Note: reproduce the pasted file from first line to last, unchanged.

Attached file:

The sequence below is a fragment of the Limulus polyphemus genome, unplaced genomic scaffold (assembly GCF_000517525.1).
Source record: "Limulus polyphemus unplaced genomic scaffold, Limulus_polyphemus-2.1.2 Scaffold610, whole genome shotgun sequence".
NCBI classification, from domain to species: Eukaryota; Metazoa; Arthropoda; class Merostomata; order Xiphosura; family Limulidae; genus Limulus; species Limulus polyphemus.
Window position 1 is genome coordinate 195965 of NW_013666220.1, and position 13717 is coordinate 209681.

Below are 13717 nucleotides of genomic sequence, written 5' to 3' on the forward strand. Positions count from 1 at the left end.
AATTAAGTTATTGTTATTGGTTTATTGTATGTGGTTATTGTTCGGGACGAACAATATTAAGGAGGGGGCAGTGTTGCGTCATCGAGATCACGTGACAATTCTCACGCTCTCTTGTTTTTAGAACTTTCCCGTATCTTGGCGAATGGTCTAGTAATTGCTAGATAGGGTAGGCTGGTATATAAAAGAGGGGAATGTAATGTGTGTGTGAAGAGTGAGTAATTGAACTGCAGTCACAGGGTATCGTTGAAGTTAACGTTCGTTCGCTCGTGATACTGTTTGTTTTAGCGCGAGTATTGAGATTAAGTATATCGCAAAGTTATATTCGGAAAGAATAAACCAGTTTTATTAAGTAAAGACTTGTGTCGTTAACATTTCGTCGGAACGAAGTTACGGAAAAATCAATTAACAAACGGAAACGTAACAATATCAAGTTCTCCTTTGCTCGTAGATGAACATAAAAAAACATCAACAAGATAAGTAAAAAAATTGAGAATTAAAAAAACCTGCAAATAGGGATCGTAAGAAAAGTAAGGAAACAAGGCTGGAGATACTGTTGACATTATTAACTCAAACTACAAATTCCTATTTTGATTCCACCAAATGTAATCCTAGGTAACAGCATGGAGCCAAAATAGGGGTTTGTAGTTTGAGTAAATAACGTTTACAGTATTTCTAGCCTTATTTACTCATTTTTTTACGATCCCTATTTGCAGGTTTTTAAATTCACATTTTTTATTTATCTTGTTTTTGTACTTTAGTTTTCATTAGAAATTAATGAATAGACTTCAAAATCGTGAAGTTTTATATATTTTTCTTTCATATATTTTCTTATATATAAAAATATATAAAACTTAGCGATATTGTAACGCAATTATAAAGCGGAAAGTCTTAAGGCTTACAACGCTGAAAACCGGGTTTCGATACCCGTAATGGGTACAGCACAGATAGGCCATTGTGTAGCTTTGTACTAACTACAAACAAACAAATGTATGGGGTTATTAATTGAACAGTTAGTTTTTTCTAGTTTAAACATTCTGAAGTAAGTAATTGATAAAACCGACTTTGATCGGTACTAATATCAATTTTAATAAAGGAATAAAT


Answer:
The sequence below is a fragment of the Limulus polyphemus genome, unplaced genomic scaffold (assembly GCF_000517525.1).
Source record: "Limulus polyphemus unplaced genomic scaffold, Limulus_polyphemus-2.1.2 Scaffold610, whole genome shotgun sequence".
NCBI classification, from domain to species: Eukaryota; Metazoa; Arthropoda; class Merostomata; order Xiphosura; family Limulidae; genus Limulus; species Limulus polyphemus.
Window position 1 is genome coordinate 195965 of NW_013666220.1, and position 13717 is coordinate 209681.

Below are 13717 nucleotides of genomic sequence, written 5' to 3' on the forward strand. Positions count from 1 at the left end.
AATTAAGTTATTGTTATTGGTTTATTGTATGTGGTTATTGTTCGGGACGAACAATATTAAGGAGGGGGCAGTGTTGCGTCATCGAGATCACGTGACAATTCTCACGCTCTCTTGTTTTTAGAACTTTCCCGTATCTTGGCGAATGGTCTAGTAATTGCTAGATAGGGTAGGCTGGTATATAAAAGAGGGGAATGTAATGTGTGTGTGAAGAGTGAGTAATTGAACTGCAGTCACAGGGTATCGTTGAAGTTAACGTTCGTTCGCTCGTGATACTGTTTGTTTTAGCGCGAGTATTGAGATTAAGTATATCGCAAAGTTATATTCGGAAAGAATAAACCAGTTTTATTAAGTAAAGACTTGTGTCGTTAACATTTCGTCGGAACGAAGTTACGGAAAAATCAATTAACAAACGGAAACGTAACAATATCAAGTTCTCCTTTGCTCGTAGATGAACATAAAAAAACATCAACAAGATAAGTAAAAAAATTGAGAATTAAAAAAACCTGCAAATAGGGATCGTAAGAAAAGTAAGGAAACAAGGCTGGAGATACTGTTGACATTATTAACTCAAACTACAAATTCCTATTTTGATTCCACCAAATGTAATCCTAGGTAACAGCATGGAGCCAAAATAGGGGTTTGTAGTTTGAGTAAATAACGTTTACAGTATTTCTAGCCTTATTTACTCATTTTTTTACGATCCCTATTTGCAGGTTTTTAAATTCACATTTTTTATTTATCTTGTTTTTGTACTTTAGTTTTCATTAGAAATTAATGAATAGACTTCAAAATCGTGAAGTTTTATATATTTTTCTTTCATATATTTTCTTATATATAAAAATATATAAAACTTAGCGATATTGTAACGCAATTATAAAGCGGAAAGTCTTAAGGCTTACAACGCTGAAAACCGGGTTTCGATACCCGTAATGGGTACAGCACAGATAGGCCATTGTGTAGCTTTGTACTAACTACAAACAAACAAATGTATGGGGTTATTAATTGAACAGTTAGTTTTTTCTAGTTTAAACATTCTGAAGTAAGTAATTGATAAAACCGACTTTGATCGGTACTAATATCAATTTTAATAAAGGAATAAAT